How Much Do Taxpayers Pay For Police Misconduct?
In a recent open-source effort launched by MuckRock.com, independent researchers are looking at data on police lawsuit payouts dating back to
2009. Among the types of lawsuits analyzed include wrongful-shooting deaths, excessive force complaints, illegal searches etc.
Early findings show that during the last five years a combined $16.6 million was spent by taxpayers in just four cities alone to settle 122
police-misconduct lawsuits. Those cities are: Indianapolis, Austin, San Jose, and San Francisco.
Here are some more figures from the article:
$40 million (584 of 1,223 lawsuits since January 2009)
New York City:
$428+ million (since 2009)
$5.7 million (Plus $5.8 million in legal fees)
$500 million (over past decade); $84.6 (last year alone)
$54 million (includes negligence and other claims)
$74 million to settle 417 lawsuits since 1990.
$13 million (over last 10 years)
$6+ million (since 2011)
$21 million (since 2003)
Note: These figures refer to municipal police departments; costs for county sheriff departments would be in addition to these amounts.
“In theory, the cost of these lawsuits are supposed to inspire better oversight, better government, and better policing,” says notable author,
Washington Post columnist, and police brutality critic Radley Balko. “When taxpayers see their hard-earned money spent to compensate victims of
police misconduct, they vote for political leaders who will hold cops more accountable. Or at least that’s the theory. I’m not sure how effective
that is. I’ve seen little evidence that people generally vote on these issues, even in municipal elections.”
And that's a crying shame... but it is the reality. We must do better. So, presuming that we do in fact want to reduce (even end) brutality and
excessive force by law enforcement -- and I sure do, and I know many others do as well -- what can we do? What works? The article offers a few
- Higher standards for LEO conduct
- Better training for LEOs
- Dash/body cams for LEOs
- Officers pay legal fees/settlement costs
- Privatization of Prisons (the preferred choice of the author of the article)
- Federal oversight (takeover) of local policing (Obama and BLM and other's preferred choice)
Of those, I wholeheartedly support the first three; and I'm willing to discuss the fourth, with qualifications; but I completely reject the last two.
The first suggestion would cost virtually nothing; but the rot starts at the top, and if the head honchos wanted to uphold higher standards they
would and we wouldn't have the problems to begin with. The second -- better training -- would also require increased costs, but could possibly pay
for itself over the long run; as would the third suggestion, with statistical evidence that it greatly reduces financial costs and, naturally, the
attendant complaints and lawsuits as well:
After the city of Rialto, California required its 70 police officers to wear portable video cameras on the job however, police brutality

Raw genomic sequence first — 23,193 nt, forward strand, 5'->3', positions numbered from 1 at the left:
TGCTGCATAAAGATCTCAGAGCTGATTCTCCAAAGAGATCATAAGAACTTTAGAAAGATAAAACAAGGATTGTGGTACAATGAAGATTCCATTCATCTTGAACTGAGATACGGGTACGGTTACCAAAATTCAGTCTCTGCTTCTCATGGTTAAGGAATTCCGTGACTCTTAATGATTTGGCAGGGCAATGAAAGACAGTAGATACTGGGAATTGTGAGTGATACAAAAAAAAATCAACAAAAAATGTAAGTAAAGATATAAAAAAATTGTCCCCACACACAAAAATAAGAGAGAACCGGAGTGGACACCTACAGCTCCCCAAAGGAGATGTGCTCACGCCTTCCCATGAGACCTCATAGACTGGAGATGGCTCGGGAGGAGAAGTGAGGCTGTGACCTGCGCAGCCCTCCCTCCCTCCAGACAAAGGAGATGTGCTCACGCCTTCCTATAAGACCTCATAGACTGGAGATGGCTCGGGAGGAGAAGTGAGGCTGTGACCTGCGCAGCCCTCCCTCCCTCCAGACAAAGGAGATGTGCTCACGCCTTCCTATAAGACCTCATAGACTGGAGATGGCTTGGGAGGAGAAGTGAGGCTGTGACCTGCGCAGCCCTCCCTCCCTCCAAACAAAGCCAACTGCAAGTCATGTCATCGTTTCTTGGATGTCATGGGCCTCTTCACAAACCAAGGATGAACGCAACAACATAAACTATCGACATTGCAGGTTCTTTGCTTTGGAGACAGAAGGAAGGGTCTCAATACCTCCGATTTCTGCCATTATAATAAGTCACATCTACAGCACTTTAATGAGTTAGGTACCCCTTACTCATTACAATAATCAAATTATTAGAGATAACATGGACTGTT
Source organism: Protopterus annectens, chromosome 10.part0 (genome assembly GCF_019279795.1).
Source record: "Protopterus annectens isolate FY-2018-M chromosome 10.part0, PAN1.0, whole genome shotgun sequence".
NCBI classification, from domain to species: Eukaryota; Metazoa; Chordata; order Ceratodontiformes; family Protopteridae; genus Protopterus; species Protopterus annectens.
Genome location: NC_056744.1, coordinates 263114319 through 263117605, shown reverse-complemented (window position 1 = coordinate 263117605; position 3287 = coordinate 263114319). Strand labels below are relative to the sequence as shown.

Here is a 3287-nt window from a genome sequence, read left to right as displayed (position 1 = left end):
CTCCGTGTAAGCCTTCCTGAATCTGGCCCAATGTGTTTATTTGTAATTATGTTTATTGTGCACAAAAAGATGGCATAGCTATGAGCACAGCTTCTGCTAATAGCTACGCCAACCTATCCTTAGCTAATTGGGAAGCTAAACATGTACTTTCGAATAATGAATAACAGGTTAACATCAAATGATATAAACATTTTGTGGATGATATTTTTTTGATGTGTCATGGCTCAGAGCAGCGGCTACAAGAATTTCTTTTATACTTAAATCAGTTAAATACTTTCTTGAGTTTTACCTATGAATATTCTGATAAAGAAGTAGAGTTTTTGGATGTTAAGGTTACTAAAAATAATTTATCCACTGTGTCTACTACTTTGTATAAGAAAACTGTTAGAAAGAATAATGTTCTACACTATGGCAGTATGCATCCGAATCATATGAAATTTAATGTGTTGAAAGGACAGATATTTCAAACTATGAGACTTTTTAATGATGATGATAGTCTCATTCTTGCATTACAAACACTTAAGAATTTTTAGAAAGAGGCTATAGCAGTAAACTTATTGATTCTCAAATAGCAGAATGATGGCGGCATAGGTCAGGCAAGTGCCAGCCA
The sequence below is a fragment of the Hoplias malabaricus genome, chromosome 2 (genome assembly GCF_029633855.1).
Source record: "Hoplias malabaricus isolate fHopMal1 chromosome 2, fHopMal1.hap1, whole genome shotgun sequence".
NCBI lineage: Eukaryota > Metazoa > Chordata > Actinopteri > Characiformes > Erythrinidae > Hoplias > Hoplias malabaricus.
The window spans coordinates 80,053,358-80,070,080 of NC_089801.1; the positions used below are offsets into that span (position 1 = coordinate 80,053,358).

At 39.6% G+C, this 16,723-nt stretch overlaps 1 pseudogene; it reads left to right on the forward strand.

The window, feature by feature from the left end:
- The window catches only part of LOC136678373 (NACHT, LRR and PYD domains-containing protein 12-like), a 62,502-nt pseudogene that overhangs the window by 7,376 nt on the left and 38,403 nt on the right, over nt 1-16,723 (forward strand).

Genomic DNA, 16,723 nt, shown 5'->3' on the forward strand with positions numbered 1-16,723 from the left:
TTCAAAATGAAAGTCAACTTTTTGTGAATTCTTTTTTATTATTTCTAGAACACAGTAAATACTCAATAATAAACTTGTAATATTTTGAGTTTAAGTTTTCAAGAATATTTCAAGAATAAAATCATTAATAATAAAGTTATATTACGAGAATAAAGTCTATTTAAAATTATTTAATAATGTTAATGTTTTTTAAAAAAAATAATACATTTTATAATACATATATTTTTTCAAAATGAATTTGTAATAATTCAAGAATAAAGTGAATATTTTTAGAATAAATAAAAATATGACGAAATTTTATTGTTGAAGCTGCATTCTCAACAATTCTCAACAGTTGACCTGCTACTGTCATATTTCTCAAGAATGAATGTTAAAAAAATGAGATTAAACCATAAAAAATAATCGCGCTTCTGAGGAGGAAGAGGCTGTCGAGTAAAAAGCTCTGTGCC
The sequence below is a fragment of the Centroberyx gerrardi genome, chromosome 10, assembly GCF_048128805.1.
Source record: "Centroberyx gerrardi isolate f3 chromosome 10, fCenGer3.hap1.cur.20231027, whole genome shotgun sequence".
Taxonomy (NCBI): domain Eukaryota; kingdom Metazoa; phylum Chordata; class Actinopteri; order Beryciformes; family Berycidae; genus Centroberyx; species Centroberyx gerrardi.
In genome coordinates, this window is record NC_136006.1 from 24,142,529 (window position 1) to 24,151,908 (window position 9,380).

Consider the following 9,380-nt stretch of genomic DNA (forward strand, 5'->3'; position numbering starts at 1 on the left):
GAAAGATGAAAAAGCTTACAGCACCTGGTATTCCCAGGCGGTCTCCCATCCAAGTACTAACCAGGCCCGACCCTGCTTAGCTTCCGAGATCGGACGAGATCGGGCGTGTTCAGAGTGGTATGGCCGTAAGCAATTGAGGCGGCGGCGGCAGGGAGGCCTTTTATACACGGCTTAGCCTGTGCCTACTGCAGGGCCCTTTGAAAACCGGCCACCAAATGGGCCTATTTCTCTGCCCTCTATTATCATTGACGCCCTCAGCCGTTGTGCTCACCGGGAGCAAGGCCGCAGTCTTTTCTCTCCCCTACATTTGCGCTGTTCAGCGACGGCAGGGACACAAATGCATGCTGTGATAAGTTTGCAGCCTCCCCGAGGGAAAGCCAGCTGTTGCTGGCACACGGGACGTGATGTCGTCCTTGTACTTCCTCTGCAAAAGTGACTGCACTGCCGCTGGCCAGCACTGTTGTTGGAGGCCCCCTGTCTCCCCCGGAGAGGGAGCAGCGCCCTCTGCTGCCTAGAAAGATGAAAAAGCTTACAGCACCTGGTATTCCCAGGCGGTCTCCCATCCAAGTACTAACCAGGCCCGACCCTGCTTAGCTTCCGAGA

statistics fell by 60 percent in the city, according to a controlled study recorded by the department. In 2012 alone, complaints against Rialto police
officers fell 88 percent.
Probably because people tend to act better when they know others are (or may) be watching. So BOTH cops and civilians act better. Win-win for
everyone, right? (With appropriate guidelines and restrictions of course, such as
developed by the ACLU with law enforcement
input). Obviously, these cameras (and storage of the video) also cost money... but these costs would presumably be offset by the reduction in
Likewise, costs for improved training for law enforcement agents would also be offset by fewer complaints/lawsuits and therefore decreased settlement
There is always the option of defunding and disbanding city police departments; which would leave law enforcement primarily in the hands of the county
sheriff. I'm not sure how cost effective that would be though; taxpayers/cities would still have to pay for the increased costs to the sheriff's
department. On the plus side, sheriffs are elected officials, so this gives the people a voice via their vote. But that only matters if the voters
make it matter. That sure didn't happen in L.A. County.
Of course, I suppose another option is to defund and disband ALL law enforcement agencies... but that ain't going to happen -- and rightfully so. I
would, however, like to see a whole slew of laws -- victimless crimes -- be removed from the books. Ending the policing-for-profit would go a long
way towards letting people be who aren't hurting anyone, keeping our LEOs fighting real crimes that do hurt others, and save us all a boatload of
The problem is real. It hurts all of us directly or indirectly, one way or another, to one extent or another. And it is being exploited and extorted
by many for their own personal gain -- at OUR expense. But there are many responsible and reasonable folks out there, including law enforcement
officials (active and retired) who are (and have been) pointing out the problems and offering practical and reasonable solutions for some time. Their
voices have been drowned out by the unreasonable and inflammatory voices. But only because we allow it.
When we address the real root problems and start making reasonable reforms, we will take all their power away. Here's a start. Where can we agree?
Where can we find and establish a foundation to build from?
And how do we get the ones with the power and authority to make these reforms actually do it?